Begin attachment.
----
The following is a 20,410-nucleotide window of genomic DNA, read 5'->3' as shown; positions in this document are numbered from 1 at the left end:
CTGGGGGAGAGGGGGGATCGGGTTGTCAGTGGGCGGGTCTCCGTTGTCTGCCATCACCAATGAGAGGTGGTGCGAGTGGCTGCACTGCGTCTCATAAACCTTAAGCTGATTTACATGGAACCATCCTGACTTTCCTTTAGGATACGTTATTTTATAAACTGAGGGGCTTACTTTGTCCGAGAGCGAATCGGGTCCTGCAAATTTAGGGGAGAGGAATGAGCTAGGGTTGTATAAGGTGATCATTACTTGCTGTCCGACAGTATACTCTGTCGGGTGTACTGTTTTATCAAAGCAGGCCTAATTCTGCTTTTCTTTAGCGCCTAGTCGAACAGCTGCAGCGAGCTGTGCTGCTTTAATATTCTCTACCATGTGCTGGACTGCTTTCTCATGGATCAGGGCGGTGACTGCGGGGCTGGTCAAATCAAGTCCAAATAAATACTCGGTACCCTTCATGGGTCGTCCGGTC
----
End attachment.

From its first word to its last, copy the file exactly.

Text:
The following is a 20,410-nucleotide window of genomic DNA, read 5'->3' as shown; positions in this document are numbered from 1 at the left end:
CTGGGGGAGAGGGGGGATCGGGTTGTCAGTGGGCGGGTCTCCGTTGTCTGCCATCACCAATGAGAGGTGGTGCGAGTGGCTGCACTGCGTCTCATAAACCTTAAGCTGATTTACATGGAACCATCCTGACTTTCCTTTAGGATACGTTATTTTATAAACTGAGGGGCTTACTTTGTCCGAGAGCGAATCGGGTCCTGCAAATTTAGGGGAGAGGAATGAGCTAGGGTTGTATAAGGTGATCATTACTTGCTGTCCGACAGTATACTCTGTCGGGTGTACTGTTTTATCAAAGCAGGCCTAATTCTGCTTTTCTTTAGCGCCTAGTCGAACAGCTGCAGCGAGCTGTGCTGCTTTAATATTCTCTACCATGTGCTGGACTGCTTTCTCATGGATCAGGGCGGTGACTGCGGGGCTGGTCAAATCAAGTCCAAATAAATACTCGGTACCCTTCATGGGTCGTCCGGTC